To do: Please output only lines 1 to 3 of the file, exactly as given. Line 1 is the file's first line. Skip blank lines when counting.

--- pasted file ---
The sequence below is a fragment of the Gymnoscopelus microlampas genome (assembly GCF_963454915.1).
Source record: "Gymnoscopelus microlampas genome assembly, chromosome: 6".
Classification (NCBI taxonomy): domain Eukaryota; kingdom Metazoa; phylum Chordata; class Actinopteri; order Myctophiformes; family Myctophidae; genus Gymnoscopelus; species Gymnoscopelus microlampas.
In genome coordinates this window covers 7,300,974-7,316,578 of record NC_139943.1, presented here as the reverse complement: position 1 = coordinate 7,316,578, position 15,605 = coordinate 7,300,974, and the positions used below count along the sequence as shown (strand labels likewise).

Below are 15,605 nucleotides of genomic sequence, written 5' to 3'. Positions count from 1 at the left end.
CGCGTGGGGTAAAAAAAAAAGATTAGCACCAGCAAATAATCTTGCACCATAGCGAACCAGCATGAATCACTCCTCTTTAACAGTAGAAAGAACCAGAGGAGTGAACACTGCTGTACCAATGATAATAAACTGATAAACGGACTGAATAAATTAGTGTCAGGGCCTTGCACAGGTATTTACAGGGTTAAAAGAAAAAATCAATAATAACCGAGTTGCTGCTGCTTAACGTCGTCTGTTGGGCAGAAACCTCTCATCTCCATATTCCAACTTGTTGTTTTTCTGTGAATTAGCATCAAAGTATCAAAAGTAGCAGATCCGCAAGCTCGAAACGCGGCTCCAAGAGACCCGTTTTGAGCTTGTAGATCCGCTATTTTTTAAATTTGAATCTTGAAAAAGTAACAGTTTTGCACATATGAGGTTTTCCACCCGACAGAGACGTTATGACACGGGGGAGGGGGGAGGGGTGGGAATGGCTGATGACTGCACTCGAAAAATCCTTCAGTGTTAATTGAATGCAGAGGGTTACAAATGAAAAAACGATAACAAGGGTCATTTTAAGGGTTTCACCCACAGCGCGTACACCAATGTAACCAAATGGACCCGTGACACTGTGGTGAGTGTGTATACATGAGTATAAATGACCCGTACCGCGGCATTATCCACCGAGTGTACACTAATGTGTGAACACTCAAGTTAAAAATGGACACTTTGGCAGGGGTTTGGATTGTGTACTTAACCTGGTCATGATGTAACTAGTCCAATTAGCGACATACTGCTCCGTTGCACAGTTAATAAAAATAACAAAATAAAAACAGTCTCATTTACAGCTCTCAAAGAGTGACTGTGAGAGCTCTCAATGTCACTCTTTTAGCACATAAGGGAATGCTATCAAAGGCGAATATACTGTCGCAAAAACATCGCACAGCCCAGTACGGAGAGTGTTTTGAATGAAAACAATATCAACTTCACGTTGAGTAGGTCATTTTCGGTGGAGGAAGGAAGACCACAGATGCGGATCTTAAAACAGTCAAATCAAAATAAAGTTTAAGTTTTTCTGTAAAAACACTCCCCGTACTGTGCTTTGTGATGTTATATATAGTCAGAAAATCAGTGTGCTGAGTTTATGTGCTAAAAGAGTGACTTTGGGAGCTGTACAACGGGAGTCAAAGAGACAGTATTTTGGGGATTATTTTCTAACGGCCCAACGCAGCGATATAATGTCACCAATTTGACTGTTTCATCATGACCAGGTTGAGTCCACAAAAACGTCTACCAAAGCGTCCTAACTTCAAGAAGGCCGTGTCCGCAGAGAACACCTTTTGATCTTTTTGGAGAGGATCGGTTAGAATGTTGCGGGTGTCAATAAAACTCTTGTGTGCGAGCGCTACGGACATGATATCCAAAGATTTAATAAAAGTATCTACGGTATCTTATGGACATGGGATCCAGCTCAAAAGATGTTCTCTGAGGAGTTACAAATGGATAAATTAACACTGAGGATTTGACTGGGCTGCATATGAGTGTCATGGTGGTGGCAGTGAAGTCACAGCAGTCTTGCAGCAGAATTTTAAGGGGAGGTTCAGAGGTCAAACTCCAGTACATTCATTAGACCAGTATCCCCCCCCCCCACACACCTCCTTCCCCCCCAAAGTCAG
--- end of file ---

The sequence below is a fragment of the Gymnoscopelus microlampas genome (assembly GCF_963454915.1).
Source record: "Gymnoscopelus microlampas genome assembly, chromosome: 6".
Classification (NCBI taxonomy): domain Eukaryota; kingdom Metazoa; phylum Chordata; class Actinopteri; order Myctophiformes; family Myctophidae; genus Gymnoscopelus; species Gymnoscopelus microlampas.